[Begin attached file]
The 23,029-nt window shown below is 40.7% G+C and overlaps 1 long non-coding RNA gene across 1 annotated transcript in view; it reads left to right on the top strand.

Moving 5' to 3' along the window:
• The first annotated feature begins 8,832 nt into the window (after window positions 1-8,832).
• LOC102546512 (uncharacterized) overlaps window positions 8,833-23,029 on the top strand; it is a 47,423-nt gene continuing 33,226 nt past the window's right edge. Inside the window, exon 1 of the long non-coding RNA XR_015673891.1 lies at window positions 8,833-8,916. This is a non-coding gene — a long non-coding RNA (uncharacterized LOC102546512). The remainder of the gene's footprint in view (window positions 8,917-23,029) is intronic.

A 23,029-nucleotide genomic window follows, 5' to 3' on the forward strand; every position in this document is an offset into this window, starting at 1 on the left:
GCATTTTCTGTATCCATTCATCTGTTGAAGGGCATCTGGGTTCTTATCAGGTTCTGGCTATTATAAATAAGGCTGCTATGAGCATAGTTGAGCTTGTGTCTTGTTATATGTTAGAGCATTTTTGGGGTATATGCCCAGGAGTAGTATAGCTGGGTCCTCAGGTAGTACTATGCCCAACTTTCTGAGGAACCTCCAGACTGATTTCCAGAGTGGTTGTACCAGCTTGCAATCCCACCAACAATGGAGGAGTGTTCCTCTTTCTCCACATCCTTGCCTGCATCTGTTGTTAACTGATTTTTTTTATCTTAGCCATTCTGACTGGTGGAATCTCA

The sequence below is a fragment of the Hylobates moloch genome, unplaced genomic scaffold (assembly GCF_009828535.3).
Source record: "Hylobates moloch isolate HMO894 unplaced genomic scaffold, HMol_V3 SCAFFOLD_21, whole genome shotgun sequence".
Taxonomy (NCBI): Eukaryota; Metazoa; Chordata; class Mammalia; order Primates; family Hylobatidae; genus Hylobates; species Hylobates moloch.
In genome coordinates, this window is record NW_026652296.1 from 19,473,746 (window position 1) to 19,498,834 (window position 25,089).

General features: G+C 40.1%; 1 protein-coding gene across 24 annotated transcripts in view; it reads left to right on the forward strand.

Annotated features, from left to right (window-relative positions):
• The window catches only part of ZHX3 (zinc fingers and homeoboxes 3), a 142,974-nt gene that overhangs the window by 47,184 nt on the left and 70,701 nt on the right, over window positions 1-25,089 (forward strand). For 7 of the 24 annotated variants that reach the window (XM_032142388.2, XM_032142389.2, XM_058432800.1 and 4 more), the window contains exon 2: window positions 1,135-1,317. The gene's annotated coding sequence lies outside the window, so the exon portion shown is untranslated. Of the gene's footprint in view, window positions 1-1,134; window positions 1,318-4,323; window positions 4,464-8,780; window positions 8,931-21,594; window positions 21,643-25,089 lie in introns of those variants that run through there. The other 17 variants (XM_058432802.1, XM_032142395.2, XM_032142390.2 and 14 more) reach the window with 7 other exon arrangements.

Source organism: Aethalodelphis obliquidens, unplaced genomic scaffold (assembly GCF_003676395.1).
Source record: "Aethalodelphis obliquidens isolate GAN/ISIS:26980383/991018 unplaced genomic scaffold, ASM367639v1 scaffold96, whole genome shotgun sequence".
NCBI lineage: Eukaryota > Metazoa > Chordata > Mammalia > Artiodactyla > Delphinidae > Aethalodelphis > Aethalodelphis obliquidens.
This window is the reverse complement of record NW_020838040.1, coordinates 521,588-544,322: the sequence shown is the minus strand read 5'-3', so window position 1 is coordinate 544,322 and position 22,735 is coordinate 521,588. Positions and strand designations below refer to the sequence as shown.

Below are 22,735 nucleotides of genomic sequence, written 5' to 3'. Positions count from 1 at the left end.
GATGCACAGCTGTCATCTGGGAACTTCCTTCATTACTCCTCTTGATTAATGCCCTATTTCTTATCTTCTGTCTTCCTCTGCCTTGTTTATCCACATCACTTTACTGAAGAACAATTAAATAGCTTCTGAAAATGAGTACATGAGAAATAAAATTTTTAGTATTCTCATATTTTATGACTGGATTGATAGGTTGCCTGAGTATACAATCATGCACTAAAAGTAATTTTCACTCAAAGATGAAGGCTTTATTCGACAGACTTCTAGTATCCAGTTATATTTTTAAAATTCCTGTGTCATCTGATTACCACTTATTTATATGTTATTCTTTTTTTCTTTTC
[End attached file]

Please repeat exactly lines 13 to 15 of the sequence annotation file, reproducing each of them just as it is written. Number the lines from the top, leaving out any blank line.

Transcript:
• The window catches only part of ZHX3 (zinc fingers and homeoboxes 3), a 142,974-nt gene that overhangs the window by 47,184 nt on the left and 70,701 nt on the right, over window positions 1-25,089 (forward strand). For 7 of the 24 annotated variants that reach the window (XM_032142388.2, XM_032142389.2, XM_058432800.1 and 4 more), the window contains exon 2: window positions 1,135-1,317. The gene's annotated coding sequence lies outside the window, so the exon portion shown is untranslated. Of the gene's footprint in view, window positions 1-1,134; window positions 1,318-4,323; window positions 4,464-8,780; window positions 8,931-21,594; window positions 21,643-25,089 lie in introns of those variants that run through there. The other 17 variants (XM_058432802.1, XM_032142395.2, XM_032142390.2 and 14 more) reach the window with 7 other exon arrangements.

Source organism: Aethalodelphis obliquidens, unplaced genomic scaffold (assembly GCF_003676395.1).
Source record: "Aethalodelphis obliquidens isolate GAN/ISIS:26980383/991018 unplaced genomic scaffold, ASM367639v1 scaffold96, whole genome shotgun sequence".